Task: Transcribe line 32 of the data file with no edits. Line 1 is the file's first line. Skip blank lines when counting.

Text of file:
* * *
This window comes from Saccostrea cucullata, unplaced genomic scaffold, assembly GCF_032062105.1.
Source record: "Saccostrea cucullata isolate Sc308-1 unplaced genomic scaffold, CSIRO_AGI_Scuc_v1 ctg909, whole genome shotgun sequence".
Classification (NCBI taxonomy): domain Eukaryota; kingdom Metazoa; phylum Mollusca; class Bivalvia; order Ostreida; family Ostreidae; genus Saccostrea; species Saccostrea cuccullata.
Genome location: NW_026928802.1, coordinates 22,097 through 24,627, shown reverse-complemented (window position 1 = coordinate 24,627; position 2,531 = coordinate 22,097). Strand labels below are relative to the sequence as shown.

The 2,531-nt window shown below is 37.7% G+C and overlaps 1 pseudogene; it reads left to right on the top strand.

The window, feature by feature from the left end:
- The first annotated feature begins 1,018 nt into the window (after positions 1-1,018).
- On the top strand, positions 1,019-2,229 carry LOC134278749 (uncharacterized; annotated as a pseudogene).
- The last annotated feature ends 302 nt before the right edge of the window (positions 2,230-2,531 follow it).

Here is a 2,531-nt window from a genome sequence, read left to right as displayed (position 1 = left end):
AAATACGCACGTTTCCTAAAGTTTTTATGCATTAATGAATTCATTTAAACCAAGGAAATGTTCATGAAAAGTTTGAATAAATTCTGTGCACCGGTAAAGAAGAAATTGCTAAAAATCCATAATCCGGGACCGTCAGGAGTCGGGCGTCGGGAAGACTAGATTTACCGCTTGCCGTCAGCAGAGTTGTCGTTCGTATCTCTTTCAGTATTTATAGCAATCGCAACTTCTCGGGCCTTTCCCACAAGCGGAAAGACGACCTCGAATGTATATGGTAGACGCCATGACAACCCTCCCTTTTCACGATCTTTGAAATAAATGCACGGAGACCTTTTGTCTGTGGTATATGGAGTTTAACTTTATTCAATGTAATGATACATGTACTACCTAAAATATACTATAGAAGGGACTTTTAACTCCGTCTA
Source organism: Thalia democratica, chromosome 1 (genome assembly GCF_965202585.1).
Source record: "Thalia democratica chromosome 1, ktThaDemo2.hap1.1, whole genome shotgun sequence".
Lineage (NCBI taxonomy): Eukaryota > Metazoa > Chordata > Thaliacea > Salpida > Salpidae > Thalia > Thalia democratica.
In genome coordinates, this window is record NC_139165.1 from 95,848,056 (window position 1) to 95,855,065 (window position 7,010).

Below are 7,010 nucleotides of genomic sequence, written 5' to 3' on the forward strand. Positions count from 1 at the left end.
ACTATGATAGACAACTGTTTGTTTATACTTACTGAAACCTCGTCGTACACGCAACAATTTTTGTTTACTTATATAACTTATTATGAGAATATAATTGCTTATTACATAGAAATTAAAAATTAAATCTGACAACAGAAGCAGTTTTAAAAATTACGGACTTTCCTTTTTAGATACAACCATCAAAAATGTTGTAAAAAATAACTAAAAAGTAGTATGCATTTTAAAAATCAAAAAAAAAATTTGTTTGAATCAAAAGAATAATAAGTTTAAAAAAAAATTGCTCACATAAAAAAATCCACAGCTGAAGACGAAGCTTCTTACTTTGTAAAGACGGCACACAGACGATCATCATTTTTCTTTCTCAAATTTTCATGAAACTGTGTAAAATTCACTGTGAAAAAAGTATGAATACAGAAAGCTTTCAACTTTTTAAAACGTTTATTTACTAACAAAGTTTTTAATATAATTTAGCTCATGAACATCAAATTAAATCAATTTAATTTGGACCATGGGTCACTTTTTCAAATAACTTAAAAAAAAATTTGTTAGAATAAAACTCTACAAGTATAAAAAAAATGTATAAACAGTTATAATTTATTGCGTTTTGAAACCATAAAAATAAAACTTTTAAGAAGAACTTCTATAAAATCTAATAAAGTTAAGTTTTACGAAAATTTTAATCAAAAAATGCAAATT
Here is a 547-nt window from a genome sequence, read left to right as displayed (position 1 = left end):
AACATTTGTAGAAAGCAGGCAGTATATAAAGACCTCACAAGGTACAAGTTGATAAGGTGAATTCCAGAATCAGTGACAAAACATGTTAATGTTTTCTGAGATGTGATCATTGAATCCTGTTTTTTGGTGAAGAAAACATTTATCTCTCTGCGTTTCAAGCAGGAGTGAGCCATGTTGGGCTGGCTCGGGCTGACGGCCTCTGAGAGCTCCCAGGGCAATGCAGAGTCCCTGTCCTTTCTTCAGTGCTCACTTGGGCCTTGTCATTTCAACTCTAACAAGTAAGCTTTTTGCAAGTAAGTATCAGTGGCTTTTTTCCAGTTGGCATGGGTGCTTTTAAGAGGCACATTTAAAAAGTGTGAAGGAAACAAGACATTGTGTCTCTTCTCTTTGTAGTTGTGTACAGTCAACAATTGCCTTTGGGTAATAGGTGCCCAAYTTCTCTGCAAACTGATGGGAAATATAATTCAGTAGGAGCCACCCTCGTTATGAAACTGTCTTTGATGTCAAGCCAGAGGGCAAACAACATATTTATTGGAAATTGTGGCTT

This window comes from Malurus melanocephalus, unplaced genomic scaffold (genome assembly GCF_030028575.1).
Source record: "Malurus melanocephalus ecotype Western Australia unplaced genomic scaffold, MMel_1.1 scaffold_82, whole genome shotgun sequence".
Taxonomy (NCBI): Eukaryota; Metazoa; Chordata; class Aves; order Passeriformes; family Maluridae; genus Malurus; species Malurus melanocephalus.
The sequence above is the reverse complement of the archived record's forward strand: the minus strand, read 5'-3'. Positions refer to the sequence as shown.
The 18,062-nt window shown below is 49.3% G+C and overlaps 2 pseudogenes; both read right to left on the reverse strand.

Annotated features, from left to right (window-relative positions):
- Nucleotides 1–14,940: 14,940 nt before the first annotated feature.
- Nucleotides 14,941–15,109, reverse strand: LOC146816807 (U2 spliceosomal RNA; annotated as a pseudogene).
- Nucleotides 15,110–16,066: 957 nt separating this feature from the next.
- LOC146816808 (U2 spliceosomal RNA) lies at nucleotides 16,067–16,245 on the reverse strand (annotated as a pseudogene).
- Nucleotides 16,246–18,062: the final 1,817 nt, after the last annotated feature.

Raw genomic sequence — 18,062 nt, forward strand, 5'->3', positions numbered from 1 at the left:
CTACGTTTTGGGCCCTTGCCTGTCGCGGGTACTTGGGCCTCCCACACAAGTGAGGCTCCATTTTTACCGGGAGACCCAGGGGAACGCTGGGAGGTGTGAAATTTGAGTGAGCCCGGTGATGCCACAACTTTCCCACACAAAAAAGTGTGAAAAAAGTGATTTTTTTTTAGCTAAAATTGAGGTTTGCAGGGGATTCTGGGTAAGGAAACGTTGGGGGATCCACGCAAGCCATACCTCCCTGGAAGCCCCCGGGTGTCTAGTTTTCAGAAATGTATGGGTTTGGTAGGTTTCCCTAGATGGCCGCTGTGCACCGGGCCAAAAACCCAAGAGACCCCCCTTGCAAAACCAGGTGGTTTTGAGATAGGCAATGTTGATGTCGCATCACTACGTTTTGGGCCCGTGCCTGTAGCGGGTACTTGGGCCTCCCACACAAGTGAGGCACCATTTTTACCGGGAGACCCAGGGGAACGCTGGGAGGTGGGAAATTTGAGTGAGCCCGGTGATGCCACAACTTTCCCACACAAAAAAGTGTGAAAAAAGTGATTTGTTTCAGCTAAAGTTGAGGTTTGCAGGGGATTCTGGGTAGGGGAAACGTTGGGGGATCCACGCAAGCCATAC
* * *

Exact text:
CTACGTTTTGGGCCCTTGCCTGTCGCGGGTACTTGGGCCTCCCACACAAGTGAGGCTCCATTTTTACCGGGAGACCCAGGGGAACGCTGGGAGGTGTGAAATTTGAGTGAGCCCGGTGATGCCACAACTTTCCCACACAAAAAAGTGTGAAAAAAGTGATTTTTTTTTAGCTAAAATTGAGGTTTGCAGGGGATTCTGGGTAAGGAAACGTTGGGGGATCCACGCAAGCCATACCTCCCTGGAAGCCCCCGGGTGTCTAGTTTTCAGAAATGTATGGGTTTGGTAGGTTTCCCTAGATGGCCGCTGTGCACCGGGCCAAAAACCCAAGAGACCCCCCTTGCAAAACCAGGTGGTTTTGAGATAGGCAATGTTGATGTCGCATCACTACGTTTTGGGCCCGTGCCTGTAGCGGGTACTTGGGCCTCCCACACAAGTGAGGCACCATTTTTACCGGGAGACCCAGGGGAACGCTGGGAGGTGGGAAATTTGAGTGAGCCCGGTGATGCCACAACTTTCCCACACAAAAAAGTGTGAAAAAAGTGATTTGTTTCAGCTAAAGTTGAGGTTTGCAGGGGATTCTGGGTAGGGGAAACGTTGGGGGATCCACGCAAGCCATAC